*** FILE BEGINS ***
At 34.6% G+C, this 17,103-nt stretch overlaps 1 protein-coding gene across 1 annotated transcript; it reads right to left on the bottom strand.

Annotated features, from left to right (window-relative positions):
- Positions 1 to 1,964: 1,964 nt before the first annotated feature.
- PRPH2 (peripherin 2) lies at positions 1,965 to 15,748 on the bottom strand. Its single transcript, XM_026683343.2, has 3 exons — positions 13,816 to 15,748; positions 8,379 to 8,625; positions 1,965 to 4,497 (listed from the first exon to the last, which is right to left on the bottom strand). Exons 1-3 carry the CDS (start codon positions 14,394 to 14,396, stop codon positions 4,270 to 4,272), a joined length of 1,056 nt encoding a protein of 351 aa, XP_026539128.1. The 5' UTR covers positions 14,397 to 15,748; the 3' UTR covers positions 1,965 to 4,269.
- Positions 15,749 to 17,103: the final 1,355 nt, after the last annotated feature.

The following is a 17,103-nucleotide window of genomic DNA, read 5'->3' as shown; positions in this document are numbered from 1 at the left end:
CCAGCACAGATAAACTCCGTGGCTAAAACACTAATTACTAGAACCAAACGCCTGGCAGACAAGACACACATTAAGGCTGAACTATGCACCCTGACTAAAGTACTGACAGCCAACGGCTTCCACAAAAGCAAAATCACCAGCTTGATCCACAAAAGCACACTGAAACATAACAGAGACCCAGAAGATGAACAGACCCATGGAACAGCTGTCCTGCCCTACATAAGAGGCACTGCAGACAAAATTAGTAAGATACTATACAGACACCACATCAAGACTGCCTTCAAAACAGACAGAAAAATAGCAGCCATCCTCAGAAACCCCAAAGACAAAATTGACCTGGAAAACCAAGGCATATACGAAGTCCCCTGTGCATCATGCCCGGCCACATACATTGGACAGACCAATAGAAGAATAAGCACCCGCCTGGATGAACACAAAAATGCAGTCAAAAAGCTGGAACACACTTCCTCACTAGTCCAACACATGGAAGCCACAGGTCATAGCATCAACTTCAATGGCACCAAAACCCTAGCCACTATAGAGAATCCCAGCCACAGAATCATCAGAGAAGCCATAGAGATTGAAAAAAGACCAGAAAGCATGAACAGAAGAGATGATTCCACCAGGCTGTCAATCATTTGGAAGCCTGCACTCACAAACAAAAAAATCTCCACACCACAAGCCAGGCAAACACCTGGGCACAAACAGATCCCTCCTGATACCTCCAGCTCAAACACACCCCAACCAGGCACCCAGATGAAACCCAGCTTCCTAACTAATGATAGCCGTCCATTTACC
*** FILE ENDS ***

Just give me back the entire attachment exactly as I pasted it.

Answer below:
At 34.6% G+C, this 17,103-nt stretch overlaps 1 protein-coding gene across 1 annotated transcript; it reads right to left on the bottom strand.

Annotated features, from left to right (window-relative positions):
- Positions 1 to 1,964: 1,964 nt before the first annotated feature.
- PRPH2 (peripherin 2) lies at positions 1,965 to 15,748 on the bottom strand. Its single transcript, XM_026683343.2, has 3 exons — positions 13,816 to 15,748; positions 8,379 to 8,625; positions 1,965 to 4,497 (listed from the first exon to the last, which is right to left on the bottom strand). Exons 1-3 carry the CDS (start codon positions 14,394 to 14,396, stop codon positions 4,270 to 4,272), a joined length of 1,056 nt encoding a protein of 351 aa, XP_026539128.1. The 5' UTR covers positions 14,397 to 15,748; the 3' UTR covers positions 1,965 to 4,269.
- Positions 15,749 to 17,103: the final 1,355 nt, after the last annotated feature.

The following is a 17,103-nucleotide window of genomic DNA, read 5'->3' as shown; positions in this document are numbered from 1 at the left end:
CCAGCACAGATAAACTCCGTGGCTAAAACACTAATTACTAGAACCAAACGCCTGGCAGACAAGACACACATTAAGGCTGAACTATGCACCCTGACTAAAGTACTGACAGCCAACGGCTTCCACAAAAGCAAAATCACCAGCTTGATCCACAAAAGCACACTGAAACATAACAGAGACCCAGAAGATGAACAGACCCATGGAACAGCTGTCCTGCCCTACATAAGAGGCACTGCAGACAAAATTAGTAAGATACTATACAGACACCACATCAAGACTGCCTTCAAAACAGACAGAAAAATAGCAGCCATCCTCAGAAACCCCAAAGACAAAATTGACCTGGAAAACCAAGGCATATACGAAGTCCCCTGTGCATCATGCCCGGCCACATACATTGGACAGACCAATAGAAGAATAAGCACCCGCCTGGATGAACACAAAAATGCAGTCAAAAAGCTGGAACACACTTCCTCACTAGTCCAACACATGGAAGCCACAGGTCATAGCATCAACTTCAATGGCACCAAAACCCTAGCCACTATAGAGAATCCCAGCCACAGAATCATCAGAGAAGCCATAGAGATTGAAAAAAGACCAGAAAGCATGAACAGAAGAGATGATTCCACCAGGCTGTCAATCATTTGGAAGCCTGCACTCACAAACAAAAAAATCTCCACACCACAAGCCAGGCAAACACCTGGGCACAAACAGATCCCTCCTGATACCTCCAGCTCAAACACACCCCAACCAGGCACCCAGATGAAACCCAGCTTCCTAACTAATGATAGCCGTCCATTTACC